Updated on Thursday, December 17, 2020
Some couples love a night out on the town, while others prefer takeout and a TV remote. And these differences can apply to finances, too, as couples decide whether to keep their money separate or open a joint account.
MagnifyMoney analyzed the most recent Federal Reserve Survey of Consumer Finances to see how couples â€” married and cohabitating, straight and gay â€” handle their checking accounts. One discovery was that men have $1,191 more in their checking accounts than their wives and live-in girlfriends. Hereâ€™s what else we learned.
In straight relationships where both partners have their own checking accounts, men had an average balance of $7,872, while women had an average balance of $6,681 â€” a 15.1% difference.
To be considered a partner when not married, the couple â€” per the Survey of Consumer Finances â€” needed to be in the same â€śeconomic unit,â€ť and neither party could be considered economically independent.
The difference in the amount of money that married men and women have in their individual checking accounts shrinks to just $85, or a 1.6% difference between the two spouses.
That contrast spikes to $2,927 for couples who live together ($6,613 for men, versus $3,686 for women) â€” a difference of 44.3%. This insight shows that married couples tend to be pretty equitable, while men who live with their girlfriends have nearly two-thirds of the funds if the coupleâ€™s individual accounts were combined.
Nearly 4 in 10 straight women â€” whether married or living with their partner â€” have more money in their individual accounts than their male partner does. That means that women and men only have an equal amount of funds in their checking accounts 9% of the time.
DepositAccounts founder Ken Tumin believes the gender wage gap may be causing the large differences between unmarried couples who are living together.
Since women â€” on average â€” earn less than men, Tumin said, one of the consequences is likely to be that women have smaller individual checking account balances than men.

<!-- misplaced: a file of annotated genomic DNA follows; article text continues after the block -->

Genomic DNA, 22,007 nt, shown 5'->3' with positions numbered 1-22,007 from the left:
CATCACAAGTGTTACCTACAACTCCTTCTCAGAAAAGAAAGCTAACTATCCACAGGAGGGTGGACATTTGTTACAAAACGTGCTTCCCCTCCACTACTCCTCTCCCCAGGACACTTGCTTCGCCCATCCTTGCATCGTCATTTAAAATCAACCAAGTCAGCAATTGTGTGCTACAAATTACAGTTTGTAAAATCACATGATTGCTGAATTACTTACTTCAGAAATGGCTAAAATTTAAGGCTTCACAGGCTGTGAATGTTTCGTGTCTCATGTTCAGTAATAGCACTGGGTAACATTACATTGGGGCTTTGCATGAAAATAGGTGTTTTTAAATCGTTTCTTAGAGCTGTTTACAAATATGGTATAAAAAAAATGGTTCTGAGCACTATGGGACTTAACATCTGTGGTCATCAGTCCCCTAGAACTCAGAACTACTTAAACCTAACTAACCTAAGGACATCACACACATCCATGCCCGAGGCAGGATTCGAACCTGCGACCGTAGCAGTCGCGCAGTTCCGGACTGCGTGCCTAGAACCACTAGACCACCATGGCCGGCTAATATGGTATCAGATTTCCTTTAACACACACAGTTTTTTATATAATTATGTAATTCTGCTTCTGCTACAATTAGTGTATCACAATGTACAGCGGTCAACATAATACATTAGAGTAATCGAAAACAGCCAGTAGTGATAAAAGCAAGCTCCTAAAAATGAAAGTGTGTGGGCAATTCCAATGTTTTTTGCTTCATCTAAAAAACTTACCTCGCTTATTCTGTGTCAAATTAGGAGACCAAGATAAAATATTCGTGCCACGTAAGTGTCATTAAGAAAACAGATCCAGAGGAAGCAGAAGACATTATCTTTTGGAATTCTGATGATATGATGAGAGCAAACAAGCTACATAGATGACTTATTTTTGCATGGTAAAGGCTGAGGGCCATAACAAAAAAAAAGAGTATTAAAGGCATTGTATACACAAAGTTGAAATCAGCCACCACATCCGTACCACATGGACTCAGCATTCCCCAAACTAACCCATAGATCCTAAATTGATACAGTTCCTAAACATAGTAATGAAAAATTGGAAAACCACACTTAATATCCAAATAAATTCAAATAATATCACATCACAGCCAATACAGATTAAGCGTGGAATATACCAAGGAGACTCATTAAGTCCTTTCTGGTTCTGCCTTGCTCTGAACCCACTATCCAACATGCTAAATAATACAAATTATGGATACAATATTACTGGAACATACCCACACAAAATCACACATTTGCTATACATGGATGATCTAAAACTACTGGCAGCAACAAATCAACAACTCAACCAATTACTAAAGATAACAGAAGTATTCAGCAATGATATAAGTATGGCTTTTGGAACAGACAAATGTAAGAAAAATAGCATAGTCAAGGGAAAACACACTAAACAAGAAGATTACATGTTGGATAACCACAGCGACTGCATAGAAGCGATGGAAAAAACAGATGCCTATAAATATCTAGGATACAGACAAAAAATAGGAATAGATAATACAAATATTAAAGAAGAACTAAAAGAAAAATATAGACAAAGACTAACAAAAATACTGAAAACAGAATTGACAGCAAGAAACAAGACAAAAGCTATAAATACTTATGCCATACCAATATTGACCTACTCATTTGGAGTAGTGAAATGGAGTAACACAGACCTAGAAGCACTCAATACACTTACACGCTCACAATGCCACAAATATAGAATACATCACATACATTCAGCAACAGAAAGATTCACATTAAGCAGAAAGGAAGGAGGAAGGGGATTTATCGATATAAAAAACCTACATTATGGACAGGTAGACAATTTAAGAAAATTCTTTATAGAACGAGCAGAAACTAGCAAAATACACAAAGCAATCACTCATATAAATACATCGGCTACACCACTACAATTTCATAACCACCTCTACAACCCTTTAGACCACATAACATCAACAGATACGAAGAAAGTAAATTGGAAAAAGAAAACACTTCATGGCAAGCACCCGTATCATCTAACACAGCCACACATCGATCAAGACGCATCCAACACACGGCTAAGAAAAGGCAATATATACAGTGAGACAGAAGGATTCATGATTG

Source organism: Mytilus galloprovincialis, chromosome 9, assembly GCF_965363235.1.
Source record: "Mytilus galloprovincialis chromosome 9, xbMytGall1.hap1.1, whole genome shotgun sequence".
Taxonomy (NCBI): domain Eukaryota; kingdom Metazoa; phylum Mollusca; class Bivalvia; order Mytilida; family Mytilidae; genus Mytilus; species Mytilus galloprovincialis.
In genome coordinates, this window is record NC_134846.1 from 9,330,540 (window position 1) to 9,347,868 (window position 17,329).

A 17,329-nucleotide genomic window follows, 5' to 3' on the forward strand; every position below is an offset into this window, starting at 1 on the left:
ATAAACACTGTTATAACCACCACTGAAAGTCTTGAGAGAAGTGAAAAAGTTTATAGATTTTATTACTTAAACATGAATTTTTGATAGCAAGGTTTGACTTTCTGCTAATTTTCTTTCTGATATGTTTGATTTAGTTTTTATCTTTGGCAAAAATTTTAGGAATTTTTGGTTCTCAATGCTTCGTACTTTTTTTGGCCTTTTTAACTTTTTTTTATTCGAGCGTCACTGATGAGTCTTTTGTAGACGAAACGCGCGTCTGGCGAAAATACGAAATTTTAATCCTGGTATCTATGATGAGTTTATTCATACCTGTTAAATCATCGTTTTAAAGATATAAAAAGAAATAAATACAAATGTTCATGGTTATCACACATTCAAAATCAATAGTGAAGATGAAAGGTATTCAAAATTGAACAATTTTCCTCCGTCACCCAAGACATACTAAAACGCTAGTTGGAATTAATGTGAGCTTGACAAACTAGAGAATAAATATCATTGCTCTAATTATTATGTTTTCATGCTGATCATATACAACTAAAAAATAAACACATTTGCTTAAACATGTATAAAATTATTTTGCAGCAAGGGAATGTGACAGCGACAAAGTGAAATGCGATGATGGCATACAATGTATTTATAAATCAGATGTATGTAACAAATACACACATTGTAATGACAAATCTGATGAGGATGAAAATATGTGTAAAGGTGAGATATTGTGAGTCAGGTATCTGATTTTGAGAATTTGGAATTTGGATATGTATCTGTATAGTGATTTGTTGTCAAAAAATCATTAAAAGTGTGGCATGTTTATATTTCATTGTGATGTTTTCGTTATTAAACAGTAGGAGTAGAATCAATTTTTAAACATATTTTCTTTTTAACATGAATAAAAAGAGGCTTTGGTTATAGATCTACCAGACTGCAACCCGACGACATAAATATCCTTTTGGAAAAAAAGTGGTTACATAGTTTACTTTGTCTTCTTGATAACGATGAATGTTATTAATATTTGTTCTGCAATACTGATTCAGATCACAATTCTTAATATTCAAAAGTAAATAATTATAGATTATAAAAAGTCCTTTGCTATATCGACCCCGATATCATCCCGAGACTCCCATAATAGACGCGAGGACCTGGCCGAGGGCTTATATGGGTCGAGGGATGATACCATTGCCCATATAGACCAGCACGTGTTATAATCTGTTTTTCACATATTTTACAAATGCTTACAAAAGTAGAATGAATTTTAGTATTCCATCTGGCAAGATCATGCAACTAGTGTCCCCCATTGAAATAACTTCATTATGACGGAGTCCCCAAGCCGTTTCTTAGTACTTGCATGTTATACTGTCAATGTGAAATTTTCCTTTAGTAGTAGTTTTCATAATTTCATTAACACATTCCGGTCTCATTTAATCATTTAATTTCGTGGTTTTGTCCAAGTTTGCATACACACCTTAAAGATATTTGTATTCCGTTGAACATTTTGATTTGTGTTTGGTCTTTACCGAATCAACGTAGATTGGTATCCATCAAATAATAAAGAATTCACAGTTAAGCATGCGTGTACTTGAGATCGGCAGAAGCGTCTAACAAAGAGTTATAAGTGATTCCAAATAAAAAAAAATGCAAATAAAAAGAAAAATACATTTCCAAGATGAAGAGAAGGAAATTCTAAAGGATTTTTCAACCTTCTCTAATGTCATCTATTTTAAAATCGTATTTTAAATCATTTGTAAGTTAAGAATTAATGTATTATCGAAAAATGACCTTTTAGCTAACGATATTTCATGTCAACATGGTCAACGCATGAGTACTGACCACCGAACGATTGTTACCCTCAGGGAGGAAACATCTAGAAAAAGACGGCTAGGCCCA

â€śMarried couples may do more sharing of income and expenses,â€ť Tumin said. But â€śunmarried couples may have less trust and do less sharing,â€ť he added, which could result in more use of individual checking accounts than joint checking accounts.
If each partner continues to use direct deposit with their individual checking accounts, the gender wage gap, per Tumin, would generally allow for men to have larger checking balances.
Married straight couples with joint checking accounts have an average balance of $18,334 in those accounts, while cohabitating couples with these accounts have an average balance of just $2,298. This is likely because even if unmarried couples have a joint account that helps them manage shared household expenses, they may not have combined all their finances into one account.
Nearly three-fourths of straight couples (72.3%) have joint checking accounts. Out of all straight couples (whether married or not), just more than 1 in 3 men and women have their own checking accounts.
Only 10.7% of couples only have accounts in one personâ€™s name, which is split pretty evenly across both genders.
While the majority of married couples (81.9%) have joint accounts, there is still a solid amount of husbands and wives who each have independent accounts (more than 28% each). Many people assume once you get married that you have to combine your finances, but that isnâ€™t a hard-and-fast rule. Some couples may find they prefer to continue managing their finances separately even after they tie the knot.
Even though 21.9% of cohabiting couples have joint checking accounts, men (72%) are slightly more likely than women (70.3%) to have an independent checking account. Cohabitating couples have an almost identical percentage of individual accounts in both the manâ€™s and womanâ€™s name.
Overall, women and men tend to keep their own accounts at about the same rates. Men arenâ€™t more likely to have their own checking account than women, but they are more likely to have a higher balance in their account.
There is a pretty even split among same-sex couples who do and donâ€™t have joint checking accounts. In fact, 51.6% of lesbian couples have joint accounts, while 45.8% of gay couples do. Overall, 48.5% of same-sex couples have joint checking accounts.
Both partners have individual accounts 41.6% of the time, while 29.7% of lesbian and gay couples only have accounts in one partnerâ€™s name. When it comes to having an individual account for only one partner and no joint account, 37.2% of lesbian couples and 23.2% of gay couples fall into that category.
Honestly, it depends. If youâ€™re leaning toward opening a joint checking account with your partner, one of the following situations may sound familiar.
On the flip side, there are certain scenarios that may make a couple decide against opening a joint checking account. If either of these situations applies to you, you may find it better to keep a separate checking account for the time being.
Using microdata from the Federal Reserveâ€™s 2019 Survey of Consumer Finances, analysts calculated the types of checking accounts held by couples with at least one account, as well as the average balances in the respective accounts. The analysis was limited to accounts that were held jointly or individually by partners, excluding accounts held by other family members or jointly with people outside of the couple.